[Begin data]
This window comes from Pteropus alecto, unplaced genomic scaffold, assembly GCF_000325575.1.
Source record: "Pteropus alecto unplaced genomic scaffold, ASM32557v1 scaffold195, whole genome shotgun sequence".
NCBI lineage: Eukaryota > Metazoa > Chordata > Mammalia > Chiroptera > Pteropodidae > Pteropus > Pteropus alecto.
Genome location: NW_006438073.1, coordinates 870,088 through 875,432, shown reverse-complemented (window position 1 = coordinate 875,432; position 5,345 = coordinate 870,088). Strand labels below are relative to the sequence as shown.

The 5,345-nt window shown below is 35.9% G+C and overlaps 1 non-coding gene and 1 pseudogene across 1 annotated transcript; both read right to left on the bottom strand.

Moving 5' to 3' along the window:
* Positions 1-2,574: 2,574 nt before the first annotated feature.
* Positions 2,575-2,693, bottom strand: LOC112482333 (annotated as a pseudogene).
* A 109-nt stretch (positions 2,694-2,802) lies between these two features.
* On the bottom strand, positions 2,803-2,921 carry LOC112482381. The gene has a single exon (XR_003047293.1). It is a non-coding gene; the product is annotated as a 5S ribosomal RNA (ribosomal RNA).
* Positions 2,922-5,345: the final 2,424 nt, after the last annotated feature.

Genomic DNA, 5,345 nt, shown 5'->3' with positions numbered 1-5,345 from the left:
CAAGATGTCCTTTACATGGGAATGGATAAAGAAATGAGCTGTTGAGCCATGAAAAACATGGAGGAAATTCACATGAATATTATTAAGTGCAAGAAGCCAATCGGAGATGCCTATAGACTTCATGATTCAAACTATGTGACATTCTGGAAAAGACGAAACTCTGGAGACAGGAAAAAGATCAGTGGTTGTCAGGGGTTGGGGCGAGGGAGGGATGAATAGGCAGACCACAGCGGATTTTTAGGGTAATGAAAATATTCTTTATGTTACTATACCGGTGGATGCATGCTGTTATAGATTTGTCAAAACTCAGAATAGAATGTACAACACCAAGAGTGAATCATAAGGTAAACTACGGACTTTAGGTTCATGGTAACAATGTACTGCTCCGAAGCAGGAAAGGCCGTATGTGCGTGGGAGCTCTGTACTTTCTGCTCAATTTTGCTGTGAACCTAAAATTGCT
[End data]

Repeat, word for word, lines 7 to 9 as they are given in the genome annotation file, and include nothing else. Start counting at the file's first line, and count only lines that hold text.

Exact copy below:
* Positions 1-2,574: 2,574 nt before the first annotated feature.
* Positions 2,575-2,693, bottom strand: LOC112482333 (annotated as a pseudogene).
* A 109-nt stretch (positions 2,694-2,802) lies between these two features.